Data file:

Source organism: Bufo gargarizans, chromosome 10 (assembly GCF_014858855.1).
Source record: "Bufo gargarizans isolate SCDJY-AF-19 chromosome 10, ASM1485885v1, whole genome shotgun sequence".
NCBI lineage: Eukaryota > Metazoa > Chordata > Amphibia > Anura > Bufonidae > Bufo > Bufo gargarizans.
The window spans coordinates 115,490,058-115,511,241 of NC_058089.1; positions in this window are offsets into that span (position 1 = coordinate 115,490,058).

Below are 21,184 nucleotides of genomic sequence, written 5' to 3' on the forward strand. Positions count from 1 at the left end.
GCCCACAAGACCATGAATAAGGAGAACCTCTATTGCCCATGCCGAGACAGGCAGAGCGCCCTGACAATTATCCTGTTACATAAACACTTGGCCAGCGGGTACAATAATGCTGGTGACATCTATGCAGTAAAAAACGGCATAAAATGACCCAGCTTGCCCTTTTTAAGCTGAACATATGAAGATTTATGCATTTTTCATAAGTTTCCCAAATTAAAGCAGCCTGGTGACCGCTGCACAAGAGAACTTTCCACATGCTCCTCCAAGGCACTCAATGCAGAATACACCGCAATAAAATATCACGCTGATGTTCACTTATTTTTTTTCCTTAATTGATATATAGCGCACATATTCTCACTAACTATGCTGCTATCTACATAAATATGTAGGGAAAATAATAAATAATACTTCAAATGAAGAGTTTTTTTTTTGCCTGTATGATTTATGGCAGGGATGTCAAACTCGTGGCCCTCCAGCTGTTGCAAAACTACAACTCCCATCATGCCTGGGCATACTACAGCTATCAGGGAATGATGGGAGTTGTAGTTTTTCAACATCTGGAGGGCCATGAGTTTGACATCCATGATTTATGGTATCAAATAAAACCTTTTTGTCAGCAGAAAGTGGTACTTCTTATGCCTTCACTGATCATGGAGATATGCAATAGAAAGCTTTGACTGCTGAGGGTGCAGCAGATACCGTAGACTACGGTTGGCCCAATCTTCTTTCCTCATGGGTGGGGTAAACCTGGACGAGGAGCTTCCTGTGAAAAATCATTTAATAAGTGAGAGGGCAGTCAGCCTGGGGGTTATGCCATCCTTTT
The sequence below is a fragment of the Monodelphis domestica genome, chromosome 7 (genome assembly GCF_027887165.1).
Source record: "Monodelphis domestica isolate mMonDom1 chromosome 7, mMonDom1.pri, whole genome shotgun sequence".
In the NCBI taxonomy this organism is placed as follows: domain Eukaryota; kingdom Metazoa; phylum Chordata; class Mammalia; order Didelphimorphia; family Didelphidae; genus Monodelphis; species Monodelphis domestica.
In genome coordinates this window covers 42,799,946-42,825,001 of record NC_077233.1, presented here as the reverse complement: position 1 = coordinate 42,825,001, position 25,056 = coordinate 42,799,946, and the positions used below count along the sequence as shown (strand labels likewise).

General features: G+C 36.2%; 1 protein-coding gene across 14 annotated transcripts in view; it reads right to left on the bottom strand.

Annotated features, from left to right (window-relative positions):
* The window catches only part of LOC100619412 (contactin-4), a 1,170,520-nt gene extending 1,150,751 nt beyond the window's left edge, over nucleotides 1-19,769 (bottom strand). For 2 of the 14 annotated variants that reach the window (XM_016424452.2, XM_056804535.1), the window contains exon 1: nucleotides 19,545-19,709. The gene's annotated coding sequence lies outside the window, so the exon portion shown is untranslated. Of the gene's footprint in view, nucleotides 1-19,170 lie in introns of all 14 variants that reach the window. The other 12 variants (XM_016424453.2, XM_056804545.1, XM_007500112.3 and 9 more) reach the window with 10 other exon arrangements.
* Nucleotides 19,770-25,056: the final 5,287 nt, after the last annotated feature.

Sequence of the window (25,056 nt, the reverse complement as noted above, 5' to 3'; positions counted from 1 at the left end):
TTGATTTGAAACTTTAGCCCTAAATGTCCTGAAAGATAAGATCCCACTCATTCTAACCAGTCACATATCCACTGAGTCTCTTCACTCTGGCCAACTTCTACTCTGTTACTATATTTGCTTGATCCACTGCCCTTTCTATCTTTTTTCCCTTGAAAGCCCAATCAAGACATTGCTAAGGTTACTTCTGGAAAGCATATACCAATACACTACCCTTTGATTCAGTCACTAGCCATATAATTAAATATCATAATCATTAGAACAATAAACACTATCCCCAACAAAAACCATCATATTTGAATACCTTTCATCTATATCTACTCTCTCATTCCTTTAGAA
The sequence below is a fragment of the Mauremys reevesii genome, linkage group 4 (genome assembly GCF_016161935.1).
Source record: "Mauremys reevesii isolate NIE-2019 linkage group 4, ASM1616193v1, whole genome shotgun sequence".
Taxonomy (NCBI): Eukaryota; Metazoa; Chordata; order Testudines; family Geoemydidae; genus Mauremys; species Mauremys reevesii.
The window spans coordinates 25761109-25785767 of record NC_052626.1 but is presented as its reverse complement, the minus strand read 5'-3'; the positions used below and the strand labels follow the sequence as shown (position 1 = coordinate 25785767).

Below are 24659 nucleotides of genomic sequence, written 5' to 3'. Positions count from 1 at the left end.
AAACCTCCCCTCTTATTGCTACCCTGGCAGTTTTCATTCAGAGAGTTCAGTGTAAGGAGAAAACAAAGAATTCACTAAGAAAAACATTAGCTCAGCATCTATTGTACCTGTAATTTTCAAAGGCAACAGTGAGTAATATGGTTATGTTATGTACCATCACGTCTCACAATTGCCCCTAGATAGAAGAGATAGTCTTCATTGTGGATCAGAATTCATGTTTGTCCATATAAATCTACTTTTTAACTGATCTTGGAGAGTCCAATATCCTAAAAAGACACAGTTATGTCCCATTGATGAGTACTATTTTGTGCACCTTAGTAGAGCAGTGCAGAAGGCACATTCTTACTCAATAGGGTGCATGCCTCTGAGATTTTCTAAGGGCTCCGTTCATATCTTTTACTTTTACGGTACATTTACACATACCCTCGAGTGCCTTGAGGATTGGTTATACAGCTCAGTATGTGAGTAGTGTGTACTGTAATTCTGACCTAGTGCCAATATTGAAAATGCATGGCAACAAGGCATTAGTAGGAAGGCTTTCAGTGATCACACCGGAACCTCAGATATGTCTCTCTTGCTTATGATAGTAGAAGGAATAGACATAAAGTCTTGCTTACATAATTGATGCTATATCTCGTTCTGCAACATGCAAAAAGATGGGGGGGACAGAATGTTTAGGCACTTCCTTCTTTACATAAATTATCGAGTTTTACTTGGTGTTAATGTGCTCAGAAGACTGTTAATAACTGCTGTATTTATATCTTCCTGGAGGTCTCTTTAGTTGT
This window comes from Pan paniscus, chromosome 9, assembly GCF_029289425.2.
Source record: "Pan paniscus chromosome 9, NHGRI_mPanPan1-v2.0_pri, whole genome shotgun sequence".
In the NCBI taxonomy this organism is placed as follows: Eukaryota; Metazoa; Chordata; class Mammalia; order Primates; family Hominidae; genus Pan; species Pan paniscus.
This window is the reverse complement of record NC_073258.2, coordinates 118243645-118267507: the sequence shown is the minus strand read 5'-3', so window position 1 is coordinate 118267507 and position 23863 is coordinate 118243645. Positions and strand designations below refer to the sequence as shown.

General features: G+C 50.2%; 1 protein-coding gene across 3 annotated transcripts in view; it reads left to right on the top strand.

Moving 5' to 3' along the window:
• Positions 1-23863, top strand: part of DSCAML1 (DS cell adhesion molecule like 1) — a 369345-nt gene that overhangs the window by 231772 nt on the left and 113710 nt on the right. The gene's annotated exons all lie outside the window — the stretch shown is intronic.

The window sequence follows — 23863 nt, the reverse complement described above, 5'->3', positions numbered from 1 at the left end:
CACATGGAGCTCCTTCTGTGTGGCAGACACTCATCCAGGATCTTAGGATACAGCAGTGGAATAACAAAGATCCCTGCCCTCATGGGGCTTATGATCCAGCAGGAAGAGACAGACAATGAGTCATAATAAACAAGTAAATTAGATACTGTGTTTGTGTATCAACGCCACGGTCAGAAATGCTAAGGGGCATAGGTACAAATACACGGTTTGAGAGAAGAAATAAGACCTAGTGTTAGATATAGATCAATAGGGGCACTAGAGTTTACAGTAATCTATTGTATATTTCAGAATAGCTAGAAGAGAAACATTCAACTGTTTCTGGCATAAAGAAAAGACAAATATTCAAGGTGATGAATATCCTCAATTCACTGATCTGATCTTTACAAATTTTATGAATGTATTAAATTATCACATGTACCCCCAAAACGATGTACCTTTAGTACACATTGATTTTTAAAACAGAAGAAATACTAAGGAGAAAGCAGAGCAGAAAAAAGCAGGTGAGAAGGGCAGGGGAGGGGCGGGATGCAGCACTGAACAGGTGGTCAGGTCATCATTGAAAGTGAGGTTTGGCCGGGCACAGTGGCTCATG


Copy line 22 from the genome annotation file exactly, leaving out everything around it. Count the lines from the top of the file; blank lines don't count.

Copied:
AAACCTCCCCTCTTATTGCTACCCTGGCAGTTTTCATTCAGAGAGTTCAGTGTAAGGAGAAAACAAAGAATTCACTAAGAAAAACATTAGCTCAGCATCTATTGTACCTGTAATTTTCAAAGGCAACAGTGAGTAATATGGTTATGTTATGTACCATCACGTCTCACAATTGCCCCTAGATAGAAGAGATAGTCTTCATTGTGGATCAGAATTCATGTTTGTCCATATAAATCTACTTTTTAACTGATCTTGGAGAGTCCAATATCCTAAAAAGACACAGTTATGTCCCATTGATGAGTACTATTTTGTGCACCTTAGTAGAGCAGTGCAGAAGGCACATTCTTACTCAATAGGGTGCATGCCTCTGAGATTTTCTAAGGGCTCCGTTCATATCTTTTACTTTTACGGTACATTTACACATACCCTCGAGTGCCTTGAGGATTGGTTATACAGCTCAGTATGTGAGTAGTGTGTACTGTAATTCTGACCTAGTGCCAATATTGAAAATGCATGGCAACAAGGCATTAGTAGGAAGGCTTTCAGTGATCACACCGGAACCTCAGATATGTCTCTCTTGCTTATGATAGTAGAAGGAATAGACATAAAGTCTTGCTTACATAATTGATGCTATATCTCGTTCTGCAACATGCAAAAAGATGGGGGGGACAGAATGTTTAGGCACTTCCTTCTTTACATAAATTATCGAGTTTTACTTGGTGTTAATGTGCTCAGAAGACTGTTAATAACTGCTGTATTTATATCTTCCTGGAGGTCTCTTTAGTTGT